from the Methodist Hymn book: 

"Once to every man and Nation 
comes the moment to decide, 
In the strife of truth with falsehood, 
For the good or evil side - 
Then to side with truth is noble. 
When we share her wretched crust 
Ere her cause to bring fame and profit, 
And ''tis prosperous to be just. 
Then it is the brave man chooses 
while the coward stands aside 
Till the multitude make virtue 
of the faith they had denied." 

In my view that address which he made at Fort Hare was prophetic,
because what he said then became true of his own convictions throughout
his entire life. He stated addressing us, the students, on that
occasion: 

"Let me plead with you lovers of my Africa, to carry with you into the
World the vision of a new Africa, an Africa re-born, an Africa
rejuvenated, an Africa recreated, Young Africa. We are the first glimmer
of a new dawn. And if we are persecuted for our views, we should
remember, as the African saying goes, that it is the darkest before
dawn, and that the dying beast kicks most violently when it is giving up
the ghost so to speak. The fellows who clamped Nehru into jail are today
his servants.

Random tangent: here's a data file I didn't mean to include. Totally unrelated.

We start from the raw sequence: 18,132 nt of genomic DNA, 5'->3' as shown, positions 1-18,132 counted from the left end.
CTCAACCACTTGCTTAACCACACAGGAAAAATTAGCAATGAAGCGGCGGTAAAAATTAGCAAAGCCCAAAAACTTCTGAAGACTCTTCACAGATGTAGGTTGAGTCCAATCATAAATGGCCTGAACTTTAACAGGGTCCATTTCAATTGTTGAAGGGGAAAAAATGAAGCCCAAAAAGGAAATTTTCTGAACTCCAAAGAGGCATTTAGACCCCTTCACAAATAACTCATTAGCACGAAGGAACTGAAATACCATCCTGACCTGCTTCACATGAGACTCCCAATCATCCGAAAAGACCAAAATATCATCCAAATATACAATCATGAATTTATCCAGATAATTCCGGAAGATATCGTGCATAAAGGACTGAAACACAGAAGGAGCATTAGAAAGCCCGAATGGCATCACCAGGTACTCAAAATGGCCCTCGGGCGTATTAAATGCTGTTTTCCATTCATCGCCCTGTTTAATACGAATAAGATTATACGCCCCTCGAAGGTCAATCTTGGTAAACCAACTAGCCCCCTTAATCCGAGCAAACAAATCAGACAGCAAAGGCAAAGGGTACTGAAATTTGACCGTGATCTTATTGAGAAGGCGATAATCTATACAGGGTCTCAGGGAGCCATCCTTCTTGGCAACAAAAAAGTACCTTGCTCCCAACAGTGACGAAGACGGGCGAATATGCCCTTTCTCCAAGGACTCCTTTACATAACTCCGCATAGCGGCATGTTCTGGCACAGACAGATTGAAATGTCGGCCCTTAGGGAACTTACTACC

And we have it from the Bible that those who crucified Christ will
appear before Him on judgement day. We are what we are because the God
of Africa made us so. We dare not compromise nor dare we use moderate
language in the cause of freedom. As Zik puts it: 'Tell a man whose
house is on fire to give a moderate alarm; tell a man moderately to
rescue his wife from the arms of a ravisher; tell a mother to extricate
gradually her babe from the fire into which it has fallen; but do not
ask me to use moderate language in a cause like the present.' 

These things shall be, says the Psalmist: Africa will be free. The wheel
of progress revolves relentlessly. And the Nations of the World take
their turn at the field-glass of human destiny. Africa will not retreat.
Africa will not compromise! Africa will not relent! Africa will not
equivocate! And She will be heard! Remember Africa." 

Thus he ended that address which none of us who were present at the
function at Fort Hare can ever forget as long as we live. Nor can anyone
who knew Mangaliso Sobukwe ever forget him. Nor can future generations
ever forget him. Nor will Africa ever forget him. 

Thus through the White racist Regime's brutality and its jack-boot, we
are rendered poorer through our stupidity and failure to recognise such
talent as he had, for the treasure that it was. He never flinched until
the end. It is difficult to know where South Africa would be today had
his talents been used, instead of being frozen away in Robben Island and
through the banning orders. These callous actions of the government
deprived us of the opportunity of being enriched by his talents. It is
quite extraordinary that Mr Vorster should have acknowledged as he did,
as Minister of Justice, that Mangaliso Sobukwe could not be allowed to
exit the country even on an exit permit, because he had "a magnetic
personality". Only in a sick society like ours can a man be persecuted
as Mangaliso Sobukwe was to the end of his days, merely because he had